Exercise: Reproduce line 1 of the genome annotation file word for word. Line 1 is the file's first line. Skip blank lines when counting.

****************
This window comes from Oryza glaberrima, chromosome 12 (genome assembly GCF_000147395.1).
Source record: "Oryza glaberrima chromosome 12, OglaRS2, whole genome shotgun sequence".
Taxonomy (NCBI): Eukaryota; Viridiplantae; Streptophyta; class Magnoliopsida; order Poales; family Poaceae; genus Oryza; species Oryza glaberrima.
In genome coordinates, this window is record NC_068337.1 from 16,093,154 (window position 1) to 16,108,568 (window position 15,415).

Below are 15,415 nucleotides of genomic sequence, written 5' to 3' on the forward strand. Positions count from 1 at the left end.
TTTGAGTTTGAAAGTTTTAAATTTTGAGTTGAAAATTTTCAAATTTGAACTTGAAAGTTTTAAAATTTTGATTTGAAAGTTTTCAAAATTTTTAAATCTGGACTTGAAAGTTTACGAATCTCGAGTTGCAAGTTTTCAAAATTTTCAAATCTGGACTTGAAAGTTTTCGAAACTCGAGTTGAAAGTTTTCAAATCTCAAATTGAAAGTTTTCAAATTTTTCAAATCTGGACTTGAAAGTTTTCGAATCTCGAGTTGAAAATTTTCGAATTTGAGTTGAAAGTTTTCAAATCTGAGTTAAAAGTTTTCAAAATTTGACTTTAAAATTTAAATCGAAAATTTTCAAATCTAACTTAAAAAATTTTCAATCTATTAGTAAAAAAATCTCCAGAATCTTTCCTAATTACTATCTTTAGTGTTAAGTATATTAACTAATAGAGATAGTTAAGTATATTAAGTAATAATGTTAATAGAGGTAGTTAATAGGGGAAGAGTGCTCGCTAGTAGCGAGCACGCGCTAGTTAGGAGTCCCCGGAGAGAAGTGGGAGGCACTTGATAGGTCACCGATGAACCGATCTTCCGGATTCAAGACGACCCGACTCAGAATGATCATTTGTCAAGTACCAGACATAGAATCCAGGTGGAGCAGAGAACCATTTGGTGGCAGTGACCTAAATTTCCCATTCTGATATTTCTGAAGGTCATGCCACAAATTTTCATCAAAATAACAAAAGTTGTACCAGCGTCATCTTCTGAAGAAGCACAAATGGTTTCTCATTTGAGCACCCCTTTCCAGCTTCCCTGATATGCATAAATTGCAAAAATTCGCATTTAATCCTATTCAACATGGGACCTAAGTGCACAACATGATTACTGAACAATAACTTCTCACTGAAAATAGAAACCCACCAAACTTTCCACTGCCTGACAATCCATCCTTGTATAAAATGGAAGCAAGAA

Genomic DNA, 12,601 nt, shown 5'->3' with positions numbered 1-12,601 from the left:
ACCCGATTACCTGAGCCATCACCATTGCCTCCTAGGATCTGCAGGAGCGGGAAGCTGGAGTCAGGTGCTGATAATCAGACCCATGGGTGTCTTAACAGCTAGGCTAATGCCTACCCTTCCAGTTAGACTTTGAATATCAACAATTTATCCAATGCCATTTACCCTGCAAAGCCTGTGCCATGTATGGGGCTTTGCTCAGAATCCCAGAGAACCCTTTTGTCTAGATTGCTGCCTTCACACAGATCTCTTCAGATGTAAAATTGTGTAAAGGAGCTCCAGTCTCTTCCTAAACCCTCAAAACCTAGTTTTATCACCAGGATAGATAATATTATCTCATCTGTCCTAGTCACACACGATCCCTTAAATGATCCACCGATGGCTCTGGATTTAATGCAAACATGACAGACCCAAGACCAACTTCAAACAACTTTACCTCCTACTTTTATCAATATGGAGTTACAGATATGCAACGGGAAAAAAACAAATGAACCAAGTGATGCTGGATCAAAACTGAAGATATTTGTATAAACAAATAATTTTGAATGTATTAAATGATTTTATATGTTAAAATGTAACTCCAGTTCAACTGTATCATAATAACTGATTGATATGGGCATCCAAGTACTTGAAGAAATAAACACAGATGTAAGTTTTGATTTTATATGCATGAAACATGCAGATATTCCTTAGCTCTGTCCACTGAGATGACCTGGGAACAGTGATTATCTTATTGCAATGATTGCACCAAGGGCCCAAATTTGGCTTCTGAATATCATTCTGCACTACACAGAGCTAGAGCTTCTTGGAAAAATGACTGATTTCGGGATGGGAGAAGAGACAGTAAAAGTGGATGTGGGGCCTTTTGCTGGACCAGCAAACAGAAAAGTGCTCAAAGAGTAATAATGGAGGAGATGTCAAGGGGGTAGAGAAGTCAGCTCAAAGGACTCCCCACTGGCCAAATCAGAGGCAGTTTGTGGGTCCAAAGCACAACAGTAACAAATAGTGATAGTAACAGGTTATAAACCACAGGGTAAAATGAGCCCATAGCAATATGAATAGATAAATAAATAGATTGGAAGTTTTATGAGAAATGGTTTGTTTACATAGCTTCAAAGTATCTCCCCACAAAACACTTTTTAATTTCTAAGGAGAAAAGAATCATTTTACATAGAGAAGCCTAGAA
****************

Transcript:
This window comes from Oryza glaberrima, chromosome 12 (genome assembly GCF_000147395.1).